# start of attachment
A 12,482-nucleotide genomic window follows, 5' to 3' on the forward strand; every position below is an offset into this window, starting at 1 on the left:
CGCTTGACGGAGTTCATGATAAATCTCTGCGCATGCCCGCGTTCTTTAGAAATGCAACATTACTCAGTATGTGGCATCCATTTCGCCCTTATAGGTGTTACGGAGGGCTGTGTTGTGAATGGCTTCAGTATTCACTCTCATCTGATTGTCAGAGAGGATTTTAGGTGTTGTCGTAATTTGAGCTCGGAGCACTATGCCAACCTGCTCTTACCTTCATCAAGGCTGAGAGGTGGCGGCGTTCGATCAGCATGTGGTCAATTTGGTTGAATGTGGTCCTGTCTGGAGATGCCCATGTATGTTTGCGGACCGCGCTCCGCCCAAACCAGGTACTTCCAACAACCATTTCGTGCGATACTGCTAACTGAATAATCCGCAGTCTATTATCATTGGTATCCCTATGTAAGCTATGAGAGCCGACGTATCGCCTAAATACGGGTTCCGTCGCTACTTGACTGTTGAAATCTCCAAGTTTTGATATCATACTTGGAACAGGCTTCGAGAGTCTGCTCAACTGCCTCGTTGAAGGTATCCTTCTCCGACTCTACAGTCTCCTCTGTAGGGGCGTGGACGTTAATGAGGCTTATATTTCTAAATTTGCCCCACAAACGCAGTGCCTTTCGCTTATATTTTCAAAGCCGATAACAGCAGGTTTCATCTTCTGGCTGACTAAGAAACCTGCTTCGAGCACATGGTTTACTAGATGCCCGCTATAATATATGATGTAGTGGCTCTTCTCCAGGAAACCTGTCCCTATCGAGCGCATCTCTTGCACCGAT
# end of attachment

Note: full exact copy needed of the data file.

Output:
A 12,482-nucleotide genomic window follows, 5' to 3' on the forward strand; every position below is an offset into this window, starting at 1 on the left:
CGCTTGACGGAGTTCATGATAAATCTCTGCGCATGCCCGCGTTCTTTAGAAATGCAACATTACTCAGTATGTGGCATCCATTTCGCCCTTATAGGTGTTACGGAGGGCTGTGTTGTGAATGGCTTCAGTATTCACTCTCATCTGATTGTCAGAGAGGATTTTAGGTGTTGTCGTAATTTGAGCTCGGAGCACTATGCCAACCTGCTCTTACCTTCATCAAGGCTGAGAGGTGGCGGCGTTCGATCAGCATGTGGTCAATTTGGTTGAATGTGGTCCTGTCTGGAGATGCCCATGTATGTTTGCGGACCGCGCTCCGCCCAAACCAGGTACTTCCAACAACCATTTCGTGCGATACTGCTAACTGAATAATCCGCAGTCTATTATCATTGGTATCCCTATGTAAGCTATGAGAGCCGACGTATCGCCTAAATACGGGTTCCGTCGCTACTTGACTGTTGAAATCTCCAAGTTTTGATATCATACTTGGAACAGGCTTCGAGAGTCTGCTCAACTGCCTCGTTGAAGGTATCCTTCTCCGACTCTACAGTCTCCTCTGTAGGGGCGTGGACGTTAATGAGGCTTATATTTCTAAATTTGCCCCACAAACGCAGTGCCTTTCGCTTATATTTTCAAAGCCGATAACAGCAGGTTTCATCTTCTGGCTGACTAAGAAACCTGCTTCGAGCACATGGTTTACTAGATGCCCGCTATAATATATGATGTAGTGGCTCTTCTCCAGGAAACCTGTCCCTATCGAGCGCATCTCTTGCACCGAT